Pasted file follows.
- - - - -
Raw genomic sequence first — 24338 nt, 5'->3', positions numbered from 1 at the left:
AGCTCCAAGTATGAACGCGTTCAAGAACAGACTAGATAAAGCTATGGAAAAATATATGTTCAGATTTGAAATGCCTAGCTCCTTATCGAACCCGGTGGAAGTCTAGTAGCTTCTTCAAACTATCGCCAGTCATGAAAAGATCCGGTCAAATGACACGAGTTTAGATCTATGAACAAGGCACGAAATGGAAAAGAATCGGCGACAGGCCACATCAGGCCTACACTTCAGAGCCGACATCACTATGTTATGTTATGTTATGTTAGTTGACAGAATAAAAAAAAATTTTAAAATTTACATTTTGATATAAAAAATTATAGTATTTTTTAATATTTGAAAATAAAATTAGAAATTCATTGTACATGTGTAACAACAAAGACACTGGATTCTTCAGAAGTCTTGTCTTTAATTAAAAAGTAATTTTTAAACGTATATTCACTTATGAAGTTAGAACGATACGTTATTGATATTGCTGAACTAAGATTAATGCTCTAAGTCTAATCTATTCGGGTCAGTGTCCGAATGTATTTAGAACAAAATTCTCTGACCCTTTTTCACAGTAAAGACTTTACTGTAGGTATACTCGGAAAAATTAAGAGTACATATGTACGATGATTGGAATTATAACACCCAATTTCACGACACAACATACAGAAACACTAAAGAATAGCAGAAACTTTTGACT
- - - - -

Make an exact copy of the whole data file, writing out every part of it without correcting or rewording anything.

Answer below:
Raw genomic sequence first — 24338 nt, 5'->3', positions numbered from 1 at the left:
AGCTCCAAGTATGAACGCGTTCAAGAACAGACTAGATAAAGCTATGGAAAAATATATGTTCAGATTTGAAATGCCTAGCTCCTTATCGAACCCGGTGGAAGTCTAGTAGCTTCTTCAAACTATCGCCAGTCATGAAAAGATCCGGTCAAATGACACGAGTTTAGATCTATGAACAAGGCACGAAATGGAAAAGAATCGGCGACAGGCCACATCAGGCCTACACTTCAGAGCCGACATCACTATGTTATGTTATGTTATGTTAGTTGACAGAATAAAAAAAAATTTTAAAATTTACATTTTGATATAAAAAATTATAGTATTTTTTAATATTTGAAAATAAAATTAGAAATTCATTGTACATGTGTAACAACAAAGACACTGGATTCTTCAGAAGTCTTGTCTTTAATTAAAAAGTAATTTTTAAACGTATATTCACTTATGAAGTTAGAACGATACGTTATTGATATTGCTGAACTAAGATTAATGCTCTAAGTCTAATCTATTCGGGTCAGTGTCCGAATGTATTTAGAACAAAATTCTCTGACCCTTTTTCACAGTAAAGACTTTACTGTAGGTATACTCGGAAAAATTAAGAGTACATATGTACGATGATTGGAATTATAACACCCAATTTCACGACACAACATACAGAAACACTAAAGAATAGCAGAAACTTTTGACT